The demands of society leave us with no time for emotions at all. Is fighting through gridlock on I-94 more important than giving your child a hug? How about studying your ass off just so you can go to a college where you are only a number? Finishing that ever so important sales projection presentation? Are any of these "necessary" activities more important than caring about someone? When having emotions takes precedence only after we get our paychecks, that is a sign that we need to take a break.

Because we never do get a chance to slow down, we view almost every activity as an imperative. Is working on your chemistry lab until two-thirty in the morning really worth it? Does it make life enjoyable? Twenty years from now, will you look back on your life and say: "Gee, my life has meaning because a certain Mr. W. gave me an 'A' on my essay?" It is almost as if we must win at everything, even though we don't like the game, because finishing fourth isn't acceptable. Why not? In Zen Buddhist terms, we (and our activities) are no more important than, say, meal worms. We are just the same. If our daily activities are not that important, then what is?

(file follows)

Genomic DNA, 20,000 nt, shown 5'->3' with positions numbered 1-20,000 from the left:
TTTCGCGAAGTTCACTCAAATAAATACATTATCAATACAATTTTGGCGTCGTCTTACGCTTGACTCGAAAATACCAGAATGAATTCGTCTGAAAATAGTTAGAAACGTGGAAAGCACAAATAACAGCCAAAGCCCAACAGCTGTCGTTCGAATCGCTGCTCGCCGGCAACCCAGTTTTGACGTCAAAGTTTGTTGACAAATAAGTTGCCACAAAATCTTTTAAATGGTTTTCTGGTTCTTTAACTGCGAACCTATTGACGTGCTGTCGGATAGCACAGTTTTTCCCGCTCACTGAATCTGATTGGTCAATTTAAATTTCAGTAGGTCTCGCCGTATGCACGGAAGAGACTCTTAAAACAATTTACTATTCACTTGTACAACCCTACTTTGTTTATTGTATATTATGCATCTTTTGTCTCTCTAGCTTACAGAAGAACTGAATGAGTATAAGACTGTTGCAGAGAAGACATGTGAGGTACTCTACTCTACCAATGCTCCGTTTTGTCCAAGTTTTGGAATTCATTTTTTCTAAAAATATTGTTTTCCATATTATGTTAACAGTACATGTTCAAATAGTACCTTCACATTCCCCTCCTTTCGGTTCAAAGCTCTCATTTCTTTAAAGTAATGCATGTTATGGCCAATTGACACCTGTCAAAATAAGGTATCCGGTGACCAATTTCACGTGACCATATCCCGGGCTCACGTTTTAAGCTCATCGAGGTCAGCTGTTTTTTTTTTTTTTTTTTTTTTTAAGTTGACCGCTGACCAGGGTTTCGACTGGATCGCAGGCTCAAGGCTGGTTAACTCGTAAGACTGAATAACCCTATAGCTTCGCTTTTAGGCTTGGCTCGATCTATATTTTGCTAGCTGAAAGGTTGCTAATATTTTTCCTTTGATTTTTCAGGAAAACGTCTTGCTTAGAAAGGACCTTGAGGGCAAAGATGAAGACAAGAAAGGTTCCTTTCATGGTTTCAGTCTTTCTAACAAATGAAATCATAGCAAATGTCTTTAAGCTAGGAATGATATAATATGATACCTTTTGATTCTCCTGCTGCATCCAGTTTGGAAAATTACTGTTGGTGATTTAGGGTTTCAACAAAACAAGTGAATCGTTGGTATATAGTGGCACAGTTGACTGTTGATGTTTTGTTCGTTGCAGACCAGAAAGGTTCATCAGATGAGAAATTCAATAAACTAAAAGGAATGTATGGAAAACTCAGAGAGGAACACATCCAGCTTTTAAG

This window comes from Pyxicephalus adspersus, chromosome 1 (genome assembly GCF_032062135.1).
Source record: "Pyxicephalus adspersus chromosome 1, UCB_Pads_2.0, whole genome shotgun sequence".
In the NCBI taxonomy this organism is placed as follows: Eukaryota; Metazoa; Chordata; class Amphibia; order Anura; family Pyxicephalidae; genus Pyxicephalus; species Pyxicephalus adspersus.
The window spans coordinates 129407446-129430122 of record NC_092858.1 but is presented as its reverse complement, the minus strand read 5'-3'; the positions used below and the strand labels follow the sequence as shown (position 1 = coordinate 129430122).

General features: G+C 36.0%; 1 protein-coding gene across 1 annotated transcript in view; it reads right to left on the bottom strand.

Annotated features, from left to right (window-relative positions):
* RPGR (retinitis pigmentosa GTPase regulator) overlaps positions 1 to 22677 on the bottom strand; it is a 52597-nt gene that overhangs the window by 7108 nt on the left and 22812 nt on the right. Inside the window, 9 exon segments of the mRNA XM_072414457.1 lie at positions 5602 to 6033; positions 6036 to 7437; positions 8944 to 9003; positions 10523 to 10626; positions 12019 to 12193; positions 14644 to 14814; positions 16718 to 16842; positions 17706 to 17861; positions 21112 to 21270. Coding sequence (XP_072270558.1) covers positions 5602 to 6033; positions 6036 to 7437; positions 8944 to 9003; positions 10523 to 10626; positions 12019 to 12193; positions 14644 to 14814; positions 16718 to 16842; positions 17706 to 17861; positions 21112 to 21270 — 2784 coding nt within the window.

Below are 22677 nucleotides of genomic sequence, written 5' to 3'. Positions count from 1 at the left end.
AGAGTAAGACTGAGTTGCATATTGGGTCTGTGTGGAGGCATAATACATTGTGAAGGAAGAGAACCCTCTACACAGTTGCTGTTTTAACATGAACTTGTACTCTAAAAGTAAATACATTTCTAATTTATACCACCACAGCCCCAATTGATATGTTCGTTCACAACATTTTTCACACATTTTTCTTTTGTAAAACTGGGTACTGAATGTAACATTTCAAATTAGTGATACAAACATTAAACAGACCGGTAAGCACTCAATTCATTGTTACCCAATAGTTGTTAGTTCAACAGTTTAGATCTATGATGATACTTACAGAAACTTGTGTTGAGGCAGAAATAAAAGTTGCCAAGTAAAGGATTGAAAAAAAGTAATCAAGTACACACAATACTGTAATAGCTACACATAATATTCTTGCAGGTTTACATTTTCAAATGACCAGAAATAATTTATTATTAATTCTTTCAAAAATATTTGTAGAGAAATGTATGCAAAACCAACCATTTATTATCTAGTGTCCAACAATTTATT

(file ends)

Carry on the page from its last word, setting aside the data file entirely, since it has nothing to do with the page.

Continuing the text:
What is important is what we choose to do without the pressures of society breathing down our backs. Writing an essay would be a perfect example, if it were inspired, not required. People have a hard time handling the "necessary" activities because they have no choice but to do them. No one gets up in the morning and says to herself "Do you know what I need? I need to rush my ass to McDonald's only to spill seething hot coffee in my lap while I am going forty-two miles per hour in a thirty zone while I am forty-eight minutes late to the most important business meeting of my life. That is what would make my life complete." People don't have time to admit this, but they want to be free from obligation.

What I am advocating is a humanist take on life. We must recognize that we are humans, animals, not Reaganistic "little people" that spend all of their time at the office. I am not saying that stopping to smell the roses is the solution to all of our problems (although that would be good if it were on a sunny summer's day while taking a walk in a park), but rather that we need a shift in our priorities, from our bosses to ourselves. Anyone would prefer to sleep in all day than stand behind a counter in a 7-11 for eight hours while reading U.G. Krishnamurti. The emphasis we should be placing on ourselves is that of feeling and emotion, not building another federal building.